Is it morally appropriate for a business to take a political stance?

tomar

Ad Honoris
Jan 2011
14,285
Now, as I was saying above, the border between selection and discrimination is tiny, but if a consumer can boycott a brand, I don't see why a shop owner couldn't "boycott" a part of the potential clientele.
Then, also the kind of shop would change the matter. A shop where you buy primary goods or services cannot make a selection because of its own nature [imagine if the pharmacy of a little village begun to select the customers!].

We can say that generally "ideological" selections are not that right [they are substantially wrong], but usually they are not illegal and since the OP talks about morality ... sure from the perspective of the one making the selection ... that's morally correct.
Generally businesses can and do discriminate against certain segments using differentiated pricing (common example is insurers who make young drivers pay more)

However "selection" on whatever basis is wrong as then there is no limit (I dont like your face, your name, your shoes, your dog etc....).... So businesses should do "business", i.e. buy and sell withint the limits allowed by law... Full stop....

Of course the "I am offended" crowd keeps on pressuring businesses to do this or that and to not buy from those the crowd does not like ..... Some busineses cave in which is a bad idea, for once you give in to blackmailers, the blackmailing only gets worse...
 
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Jul 2019
1,076
New Jersey
What about large corporations like GM that do not have a single business owner, only shareholders with different moral and political views?
Usually, the shareholders will select a board to manage the business. That board embodies the shareholders.

Ultimately I believe in full freedom of association in the context of non-governmental services.
 

Naomasa298

Forum Staff
Apr 2010
35,866
T'Republic of Yorkshire
Does a small of medium-sized business or a large corporation have moral obligation to be amoral and ONLY or PRIMARY pursue profit maximization?
A business has no moral obligations except that which the owners or management (with the consent of owners) puts upon it.
 
Jan 2012
489
South Midlands in Merlin's Isle of Gramarye
Look, business is business. You are there to do business so why discriminate?

Years ago when I was a salesman my best customers were left-wing state socialists in a posh part of London. I didn't agree with them as I always had to work for my money but I wasn't going to cut my nose off to spite my face.

Anyone who gets snotty and turns down good paying custom is an idiot.
 
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MG1962a

Ad Honorem
Mar 2019
2,369
Kansas
Is it morally correct for x chemical company to knowingly sell zyklon B to Nazi German concentration camps knowing what those camps are set up for, and knowing for what purpose those chemicals will be used for?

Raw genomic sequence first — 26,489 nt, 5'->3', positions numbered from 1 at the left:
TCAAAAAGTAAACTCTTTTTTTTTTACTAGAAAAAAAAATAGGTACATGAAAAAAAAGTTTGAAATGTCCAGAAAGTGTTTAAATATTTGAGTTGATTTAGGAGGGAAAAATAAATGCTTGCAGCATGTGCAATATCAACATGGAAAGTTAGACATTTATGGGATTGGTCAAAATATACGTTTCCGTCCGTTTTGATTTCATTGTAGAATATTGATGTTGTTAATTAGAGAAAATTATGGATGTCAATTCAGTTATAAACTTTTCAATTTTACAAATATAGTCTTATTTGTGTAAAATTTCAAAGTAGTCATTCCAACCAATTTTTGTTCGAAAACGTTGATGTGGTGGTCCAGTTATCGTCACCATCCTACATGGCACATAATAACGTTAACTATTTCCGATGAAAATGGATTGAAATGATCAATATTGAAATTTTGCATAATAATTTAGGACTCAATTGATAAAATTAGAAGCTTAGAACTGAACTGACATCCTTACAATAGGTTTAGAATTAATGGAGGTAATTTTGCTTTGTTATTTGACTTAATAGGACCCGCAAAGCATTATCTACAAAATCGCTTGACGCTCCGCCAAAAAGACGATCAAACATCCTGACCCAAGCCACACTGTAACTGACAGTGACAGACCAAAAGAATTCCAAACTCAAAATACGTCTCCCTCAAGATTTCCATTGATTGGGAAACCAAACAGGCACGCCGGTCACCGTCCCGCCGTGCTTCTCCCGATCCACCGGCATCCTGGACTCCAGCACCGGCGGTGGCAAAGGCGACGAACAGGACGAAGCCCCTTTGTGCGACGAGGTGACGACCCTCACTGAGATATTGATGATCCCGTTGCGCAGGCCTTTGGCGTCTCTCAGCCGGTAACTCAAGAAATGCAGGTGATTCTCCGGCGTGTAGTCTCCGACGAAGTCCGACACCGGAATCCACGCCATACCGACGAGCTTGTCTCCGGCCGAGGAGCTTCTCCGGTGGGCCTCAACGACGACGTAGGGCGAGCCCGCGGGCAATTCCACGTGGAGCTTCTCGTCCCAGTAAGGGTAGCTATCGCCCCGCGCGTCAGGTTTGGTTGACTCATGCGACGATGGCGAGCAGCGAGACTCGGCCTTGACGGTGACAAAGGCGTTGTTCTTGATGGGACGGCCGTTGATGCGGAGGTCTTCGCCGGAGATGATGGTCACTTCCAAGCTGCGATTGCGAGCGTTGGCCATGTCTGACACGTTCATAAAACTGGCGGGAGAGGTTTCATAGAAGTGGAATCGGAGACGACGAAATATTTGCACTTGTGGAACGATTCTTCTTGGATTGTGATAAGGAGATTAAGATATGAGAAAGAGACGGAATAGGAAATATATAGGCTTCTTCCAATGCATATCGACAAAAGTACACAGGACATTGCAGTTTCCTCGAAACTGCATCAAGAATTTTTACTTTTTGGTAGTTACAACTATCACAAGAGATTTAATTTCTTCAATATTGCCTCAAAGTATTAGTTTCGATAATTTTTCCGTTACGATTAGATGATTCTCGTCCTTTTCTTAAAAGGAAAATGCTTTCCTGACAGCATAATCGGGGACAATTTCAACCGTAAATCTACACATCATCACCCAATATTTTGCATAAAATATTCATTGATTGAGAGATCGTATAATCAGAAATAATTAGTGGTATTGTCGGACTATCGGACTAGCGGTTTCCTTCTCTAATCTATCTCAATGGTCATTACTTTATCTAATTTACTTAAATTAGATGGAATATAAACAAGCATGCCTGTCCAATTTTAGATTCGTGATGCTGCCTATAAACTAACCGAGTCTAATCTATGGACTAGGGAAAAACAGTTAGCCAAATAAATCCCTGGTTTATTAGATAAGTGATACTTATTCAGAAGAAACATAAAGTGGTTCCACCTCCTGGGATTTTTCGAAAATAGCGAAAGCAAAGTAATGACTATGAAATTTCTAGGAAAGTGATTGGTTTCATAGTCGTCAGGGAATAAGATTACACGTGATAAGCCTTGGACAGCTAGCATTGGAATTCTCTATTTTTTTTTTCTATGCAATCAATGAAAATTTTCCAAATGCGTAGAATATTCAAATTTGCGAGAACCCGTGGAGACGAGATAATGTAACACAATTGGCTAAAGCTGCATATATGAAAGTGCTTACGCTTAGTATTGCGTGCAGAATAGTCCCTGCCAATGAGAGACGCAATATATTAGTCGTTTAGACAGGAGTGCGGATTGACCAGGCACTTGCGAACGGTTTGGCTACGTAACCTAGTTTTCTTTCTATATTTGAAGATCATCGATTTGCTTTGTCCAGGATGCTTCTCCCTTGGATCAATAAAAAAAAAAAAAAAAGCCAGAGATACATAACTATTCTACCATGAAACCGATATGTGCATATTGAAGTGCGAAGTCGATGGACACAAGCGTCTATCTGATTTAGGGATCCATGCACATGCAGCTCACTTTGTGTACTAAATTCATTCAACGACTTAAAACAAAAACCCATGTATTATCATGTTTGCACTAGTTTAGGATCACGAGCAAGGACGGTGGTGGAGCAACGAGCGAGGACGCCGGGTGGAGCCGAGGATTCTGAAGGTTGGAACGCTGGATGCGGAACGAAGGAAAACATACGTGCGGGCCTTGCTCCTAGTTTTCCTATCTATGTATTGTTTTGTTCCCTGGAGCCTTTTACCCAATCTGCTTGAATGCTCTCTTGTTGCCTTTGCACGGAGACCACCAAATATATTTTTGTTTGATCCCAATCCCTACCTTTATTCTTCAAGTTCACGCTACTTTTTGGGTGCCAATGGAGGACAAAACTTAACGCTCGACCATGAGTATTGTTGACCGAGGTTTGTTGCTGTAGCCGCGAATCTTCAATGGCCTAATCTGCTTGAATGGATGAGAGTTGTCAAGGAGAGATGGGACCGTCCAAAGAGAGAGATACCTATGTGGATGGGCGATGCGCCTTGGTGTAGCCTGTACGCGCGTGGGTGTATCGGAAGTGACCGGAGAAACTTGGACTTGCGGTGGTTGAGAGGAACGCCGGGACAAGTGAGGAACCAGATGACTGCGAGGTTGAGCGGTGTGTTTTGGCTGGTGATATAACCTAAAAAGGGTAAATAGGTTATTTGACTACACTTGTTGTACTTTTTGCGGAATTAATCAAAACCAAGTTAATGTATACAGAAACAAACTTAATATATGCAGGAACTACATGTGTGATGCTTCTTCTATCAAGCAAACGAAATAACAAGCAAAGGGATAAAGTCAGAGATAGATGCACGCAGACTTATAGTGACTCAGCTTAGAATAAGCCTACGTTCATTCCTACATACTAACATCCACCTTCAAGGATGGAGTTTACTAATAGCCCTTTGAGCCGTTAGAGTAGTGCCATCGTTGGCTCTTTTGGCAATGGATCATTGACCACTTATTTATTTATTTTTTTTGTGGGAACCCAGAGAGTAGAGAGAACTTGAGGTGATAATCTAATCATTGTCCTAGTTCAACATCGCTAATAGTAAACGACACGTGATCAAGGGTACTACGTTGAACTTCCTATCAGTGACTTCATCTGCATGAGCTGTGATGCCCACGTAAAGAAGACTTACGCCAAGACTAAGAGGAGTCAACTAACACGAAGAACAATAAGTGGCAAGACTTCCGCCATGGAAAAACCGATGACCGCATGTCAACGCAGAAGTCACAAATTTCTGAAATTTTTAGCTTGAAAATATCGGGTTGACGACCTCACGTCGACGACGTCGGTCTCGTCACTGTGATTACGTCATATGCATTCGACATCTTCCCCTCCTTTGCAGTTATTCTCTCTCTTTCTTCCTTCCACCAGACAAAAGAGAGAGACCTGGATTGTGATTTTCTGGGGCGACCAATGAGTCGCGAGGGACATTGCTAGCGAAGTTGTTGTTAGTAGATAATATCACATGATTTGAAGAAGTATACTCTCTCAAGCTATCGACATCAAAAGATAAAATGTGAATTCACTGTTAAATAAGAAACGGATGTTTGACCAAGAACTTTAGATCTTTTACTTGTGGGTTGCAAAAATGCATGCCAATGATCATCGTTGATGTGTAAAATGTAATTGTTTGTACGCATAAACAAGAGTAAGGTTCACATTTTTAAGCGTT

It is if the owner of the company is a foaming Nazi who wants all Jews dead. Mind you it could end badly for the owner if the wrong side wins the war
 
Dec 2017
357
Florida
Look, business is business. You are there to do business so why discriminate?

Years ago when I was a salesman my best customers were left-wing state socialists in a posh part of London. I didn't agree with them as I always had to work for my money but I wasn't going to cut my nose off to spite my face.

Anyone who gets snotty and turns down good paying custom is an idiot.
Quoted for reiteration.

The goal of a business is profit. Profit, when done voluntarily, is a market sign that you are provided a good to an individual and improving that individual's life in some capacity. Exchange is based upon a double inequality of wants. They value your product more then they value what they are giving to get your product. So through the indicator of profit, we can see who is really serving society, who is bettering lives.
 

Willempie

Ad Honorem
Jul 2015
5,709
Netherlands
Quoted for reiteration.

The goal of a business is profit. Profit, when done voluntarily, is a market sign that you are provided a good to an individual and improving that individual's life in some capacity. Exchange is based upon a double inequality of wants. They value your product more then they value what they are giving to get your product. So through the indicator of profit, we can see who is really serving society, who is bettering lives.
Yep, Pablo Escobar was just fulfilling people's needs and really serving society. Same aas Madoff.
 
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tomar

Ad Honoris
Jan 2011
14,285
Yep, Pablo Escobar was just fulfilling people's needs and really serving society. Same aas Madoff.
Well there is this one little thing called "the law"... Neither Escobar nor Madoff were respecting it.... What they were doing was illegal......
 

Ichon

Ad Honorem
Mar 2013
3,771
Businesses take political stances all the time as they operate in many ways dependant upon politicals turning into policy. Even companies who don't directly depend on government contracts, monopolies, or subsidies are often hugely reliant upon government policy and attending laws in how they invest, operate, profit, and perpetuate. It is impossible to remove business from politics.

The biggest problem isn't that businesses are involved in politics in a democracy it is that businesses can clandestinely influence politics without any transparency for voters and competitors when it should be considered criminal to hide the influence and amount to bribes when competitors have no opportunity to influence politics in turn.